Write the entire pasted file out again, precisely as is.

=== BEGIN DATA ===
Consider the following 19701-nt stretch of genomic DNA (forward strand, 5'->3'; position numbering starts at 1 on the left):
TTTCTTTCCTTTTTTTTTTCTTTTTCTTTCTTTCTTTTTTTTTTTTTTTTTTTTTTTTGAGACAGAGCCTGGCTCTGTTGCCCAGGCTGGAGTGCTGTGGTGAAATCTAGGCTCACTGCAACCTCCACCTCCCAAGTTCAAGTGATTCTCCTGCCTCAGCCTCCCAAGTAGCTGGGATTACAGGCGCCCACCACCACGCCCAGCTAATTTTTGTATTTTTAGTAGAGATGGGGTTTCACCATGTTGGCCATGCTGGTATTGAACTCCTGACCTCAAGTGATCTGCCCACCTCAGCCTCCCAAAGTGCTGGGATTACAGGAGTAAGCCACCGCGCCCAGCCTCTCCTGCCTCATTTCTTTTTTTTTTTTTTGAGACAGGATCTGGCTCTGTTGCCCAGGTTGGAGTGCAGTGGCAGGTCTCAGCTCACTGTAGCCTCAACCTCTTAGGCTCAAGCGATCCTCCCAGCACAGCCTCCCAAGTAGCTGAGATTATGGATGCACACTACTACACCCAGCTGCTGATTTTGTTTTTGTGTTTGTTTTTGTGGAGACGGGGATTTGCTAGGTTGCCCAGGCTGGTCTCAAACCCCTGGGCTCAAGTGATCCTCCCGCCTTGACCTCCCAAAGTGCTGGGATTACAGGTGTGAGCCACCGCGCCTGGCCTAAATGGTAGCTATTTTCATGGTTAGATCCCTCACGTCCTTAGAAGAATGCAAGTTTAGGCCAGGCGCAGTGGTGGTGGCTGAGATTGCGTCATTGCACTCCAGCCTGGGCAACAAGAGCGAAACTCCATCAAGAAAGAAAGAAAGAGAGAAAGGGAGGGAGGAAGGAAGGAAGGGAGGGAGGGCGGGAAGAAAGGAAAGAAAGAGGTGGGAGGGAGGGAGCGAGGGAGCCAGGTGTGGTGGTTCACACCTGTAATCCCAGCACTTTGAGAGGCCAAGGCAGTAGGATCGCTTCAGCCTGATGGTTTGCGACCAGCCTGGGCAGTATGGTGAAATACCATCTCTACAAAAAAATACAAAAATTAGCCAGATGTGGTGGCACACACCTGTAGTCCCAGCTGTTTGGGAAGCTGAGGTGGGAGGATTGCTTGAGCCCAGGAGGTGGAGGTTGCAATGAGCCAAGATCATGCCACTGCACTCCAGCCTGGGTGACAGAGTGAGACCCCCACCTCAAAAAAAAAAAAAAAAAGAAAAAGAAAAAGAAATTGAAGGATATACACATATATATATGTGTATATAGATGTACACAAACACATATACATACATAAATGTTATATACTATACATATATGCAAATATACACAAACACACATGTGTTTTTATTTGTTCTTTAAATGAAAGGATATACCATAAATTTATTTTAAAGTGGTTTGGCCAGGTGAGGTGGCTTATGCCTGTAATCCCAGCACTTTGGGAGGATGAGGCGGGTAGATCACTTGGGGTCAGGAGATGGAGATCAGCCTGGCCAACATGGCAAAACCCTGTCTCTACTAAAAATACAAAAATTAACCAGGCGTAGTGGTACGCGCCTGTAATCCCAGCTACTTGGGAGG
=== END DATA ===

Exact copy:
Consider the following 19701-nt stretch of genomic DNA (forward strand, 5'->3'; position numbering starts at 1 on the left):
TTTCTTTCCTTTTTTTTTTCTTTTTCTTTCTTTCTTTTTTTTTTTTTTTTTTTTTTTTGAGACAGAGCCTGGCTCTGTTGCCCAGGCTGGAGTGCTGTGGTGAAATCTAGGCTCACTGCAACCTCCACCTCCCAAGTTCAAGTGATTCTCCTGCCTCAGCCTCCCAAGTAGCTGGGATTACAGGCGCCCACCACCACGCCCAGCTAATTTTTGTATTTTTAGTAGAGATGGGGTTTCACCATGTTGGCCATGCTGGTATTGAACTCCTGACCTCAAGTGATCTGCCCACCTCAGCCTCCCAAAGTGCTGGGATTACAGGAGTAAGCCACCGCGCCCAGCCTCTCCTGCCTCATTTCTTTTTTTTTTTTTTGAGACAGGATCTGGCTCTGTTGCCCAGGTTGGAGTGCAGTGGCAGGTCTCAGCTCACTGTAGCCTCAACCTCTTAGGCTCAAGCGATCCTCCCAGCACAGCCTCCCAAGTAGCTGAGATTATGGATGCACACTACTACACCCAGCTGCTGATTTTGTTTTTGTGTTTGTTTTTGTGGAGACGGGGATTTGCTAGGTTGCCCAGGCTGGTCTCAAACCCCTGGGCTCAAGTGATCCTCCCGCCTTGACCTCCCAAAGTGCTGGGATTACAGGTGTGAGCCACCGCGCCTGGCCTAAATGGTAGCTATTTTCATGGTTAGATCCCTCACGTCCTTAGAAGAATGCAAGTTTAGGCCAGGCGCAGTGGTGGTGGCTGAGATTGCGTCATTGCACTCCAGCCTGGGCAACAAGAGCGAAACTCCATCAAGAAAGAAAGAAAGAGAGAAAGGGAGGGAGGAAGGAAGGAAGGGAGGGAGGGCGGGAAGAAAGGAAAGAAAGAGGTGGGAGGGAGGGAGCGAGGGAGCCAGGTGTGGTGGTTCACACCTGTAATCCCAGCACTTTGAGAGGCCAAGGCAGTAGGATCGCTTCAGCCTGATGGTTTGCGACCAGCCTGGGCAGTATGGTGAAATACCATCTCTACAAAAAAATACAAAAATTAGCCAGATGTGGTGGCACACACCTGTAGTCCCAGCTGTTTGGGAAGCTGAGGTGGGAGGATTGCTTGAGCCCAGGAGGTGGAGGTTGCAATGAGCCAAGATCATGCCACTGCACTCCAGCCTGGGTGACAGAGTGAGACCCCCACCTCAAAAAAAAAAAAAAAAAGAAAAAGAAAAAGAAATTGAAGGATATACACATATATATATGTGTATATAGATGTACACAAACACATATACATACATAAATGTTATATACTATACATATATGCAAATATACACAAACACACATGTGTTTTTATTTGTTCTTTAAATGAAAGGATATACCATAAATTTATTTTAAAGTGGTTTGGCCAGGTGAGGTGGCTTATGCCTGTAATCCCAGCACTTTGGGAGGATGAGGCGGGTAGATCACTTGGGGTCAGGAGATGGAGATCAGCCTGGCCAACATGGCAAAACCCTGTCTCTACTAAAAATACAAAAATTAACCAGGCGTAGTGGTACGCGCCTGTAATCCCAGCTACTTGGGAGG